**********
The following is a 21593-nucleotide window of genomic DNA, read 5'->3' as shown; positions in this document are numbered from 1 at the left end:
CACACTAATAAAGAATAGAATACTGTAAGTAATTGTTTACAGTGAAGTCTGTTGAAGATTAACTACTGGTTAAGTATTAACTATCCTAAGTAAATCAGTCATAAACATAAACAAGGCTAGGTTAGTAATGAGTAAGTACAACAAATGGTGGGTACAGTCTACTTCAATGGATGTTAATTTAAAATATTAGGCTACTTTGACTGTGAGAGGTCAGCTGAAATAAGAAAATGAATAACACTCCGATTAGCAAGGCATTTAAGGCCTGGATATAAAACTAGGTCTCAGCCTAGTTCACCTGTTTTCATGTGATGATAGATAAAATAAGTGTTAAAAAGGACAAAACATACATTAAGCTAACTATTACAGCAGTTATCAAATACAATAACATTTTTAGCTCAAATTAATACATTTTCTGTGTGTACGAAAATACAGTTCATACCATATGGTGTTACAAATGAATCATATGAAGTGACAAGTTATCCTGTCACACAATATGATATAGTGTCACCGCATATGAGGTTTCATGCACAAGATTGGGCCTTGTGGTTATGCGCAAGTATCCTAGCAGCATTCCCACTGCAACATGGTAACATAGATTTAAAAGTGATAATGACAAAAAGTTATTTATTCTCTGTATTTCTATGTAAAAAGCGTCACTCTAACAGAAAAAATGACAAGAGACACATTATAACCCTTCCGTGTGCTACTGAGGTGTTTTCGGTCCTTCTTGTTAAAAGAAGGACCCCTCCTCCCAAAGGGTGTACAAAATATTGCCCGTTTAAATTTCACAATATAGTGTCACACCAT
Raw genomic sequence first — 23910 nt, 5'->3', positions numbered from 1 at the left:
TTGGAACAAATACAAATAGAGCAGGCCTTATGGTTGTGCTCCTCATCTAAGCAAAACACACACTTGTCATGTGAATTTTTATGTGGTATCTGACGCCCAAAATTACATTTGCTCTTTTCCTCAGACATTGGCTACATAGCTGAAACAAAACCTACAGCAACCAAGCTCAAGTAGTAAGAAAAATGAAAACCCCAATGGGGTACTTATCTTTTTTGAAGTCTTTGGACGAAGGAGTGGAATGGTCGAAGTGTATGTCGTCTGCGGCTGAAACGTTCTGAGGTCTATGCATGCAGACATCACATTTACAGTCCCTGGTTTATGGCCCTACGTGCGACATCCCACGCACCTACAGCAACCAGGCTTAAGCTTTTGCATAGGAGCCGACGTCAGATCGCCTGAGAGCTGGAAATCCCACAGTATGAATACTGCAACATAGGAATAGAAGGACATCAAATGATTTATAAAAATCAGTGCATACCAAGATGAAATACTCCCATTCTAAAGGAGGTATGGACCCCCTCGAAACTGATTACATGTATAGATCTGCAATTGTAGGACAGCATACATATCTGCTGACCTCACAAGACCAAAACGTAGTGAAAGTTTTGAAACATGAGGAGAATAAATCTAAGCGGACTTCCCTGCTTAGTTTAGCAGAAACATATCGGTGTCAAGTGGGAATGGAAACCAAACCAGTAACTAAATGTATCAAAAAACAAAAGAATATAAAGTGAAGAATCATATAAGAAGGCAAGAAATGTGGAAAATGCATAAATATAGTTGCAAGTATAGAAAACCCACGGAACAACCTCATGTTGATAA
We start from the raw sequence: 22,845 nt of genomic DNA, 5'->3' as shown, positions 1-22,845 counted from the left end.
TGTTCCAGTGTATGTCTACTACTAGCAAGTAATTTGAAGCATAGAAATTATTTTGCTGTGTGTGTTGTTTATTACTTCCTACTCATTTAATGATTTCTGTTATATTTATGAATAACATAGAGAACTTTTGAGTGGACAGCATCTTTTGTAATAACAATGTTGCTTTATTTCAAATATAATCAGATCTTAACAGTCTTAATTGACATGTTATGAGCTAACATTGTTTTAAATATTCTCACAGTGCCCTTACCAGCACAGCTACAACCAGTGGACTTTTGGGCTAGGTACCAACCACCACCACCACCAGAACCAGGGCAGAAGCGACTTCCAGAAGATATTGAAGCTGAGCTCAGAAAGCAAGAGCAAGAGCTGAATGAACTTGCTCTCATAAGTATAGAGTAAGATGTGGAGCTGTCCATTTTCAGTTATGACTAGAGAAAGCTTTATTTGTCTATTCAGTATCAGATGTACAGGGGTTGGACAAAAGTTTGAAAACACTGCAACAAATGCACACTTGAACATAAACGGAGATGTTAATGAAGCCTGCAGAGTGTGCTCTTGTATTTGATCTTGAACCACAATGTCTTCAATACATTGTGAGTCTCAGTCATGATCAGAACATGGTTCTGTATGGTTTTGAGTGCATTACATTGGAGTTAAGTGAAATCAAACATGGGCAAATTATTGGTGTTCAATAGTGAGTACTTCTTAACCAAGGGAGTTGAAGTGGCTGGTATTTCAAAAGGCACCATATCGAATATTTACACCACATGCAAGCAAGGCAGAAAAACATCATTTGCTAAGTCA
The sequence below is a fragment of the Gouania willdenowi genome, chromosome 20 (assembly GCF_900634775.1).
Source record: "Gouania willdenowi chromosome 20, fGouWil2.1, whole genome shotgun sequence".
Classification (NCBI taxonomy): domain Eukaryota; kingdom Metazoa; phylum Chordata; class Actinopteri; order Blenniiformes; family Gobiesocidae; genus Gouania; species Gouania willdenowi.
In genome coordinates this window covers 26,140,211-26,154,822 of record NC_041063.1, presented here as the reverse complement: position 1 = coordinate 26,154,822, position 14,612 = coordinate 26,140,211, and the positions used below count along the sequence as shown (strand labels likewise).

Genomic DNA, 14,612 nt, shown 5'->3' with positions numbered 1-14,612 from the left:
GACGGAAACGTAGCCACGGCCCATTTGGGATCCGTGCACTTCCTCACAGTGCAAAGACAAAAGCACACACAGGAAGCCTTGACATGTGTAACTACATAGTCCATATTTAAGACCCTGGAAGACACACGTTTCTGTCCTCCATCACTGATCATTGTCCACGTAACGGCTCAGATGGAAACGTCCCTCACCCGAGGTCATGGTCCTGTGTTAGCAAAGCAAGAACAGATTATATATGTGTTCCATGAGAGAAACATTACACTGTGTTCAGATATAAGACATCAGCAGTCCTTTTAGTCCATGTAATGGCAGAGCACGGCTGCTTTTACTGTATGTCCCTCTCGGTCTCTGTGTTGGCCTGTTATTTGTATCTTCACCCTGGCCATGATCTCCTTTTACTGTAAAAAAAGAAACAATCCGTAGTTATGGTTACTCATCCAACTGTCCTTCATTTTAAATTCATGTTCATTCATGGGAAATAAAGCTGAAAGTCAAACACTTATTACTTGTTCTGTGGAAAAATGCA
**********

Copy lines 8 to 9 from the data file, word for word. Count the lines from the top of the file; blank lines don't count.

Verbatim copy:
Source record: "Gouania willdenowi chromosome 20, fGouWil2.1, whole genome shotgun sequence".
Classification (NCBI taxonomy): domain Eukaryota; kingdom Metazoa; phylum Chordata; class Actinopteri; order Blenniiformes; family Gobiesocidae; genus Gouania; species Gouania willdenowi.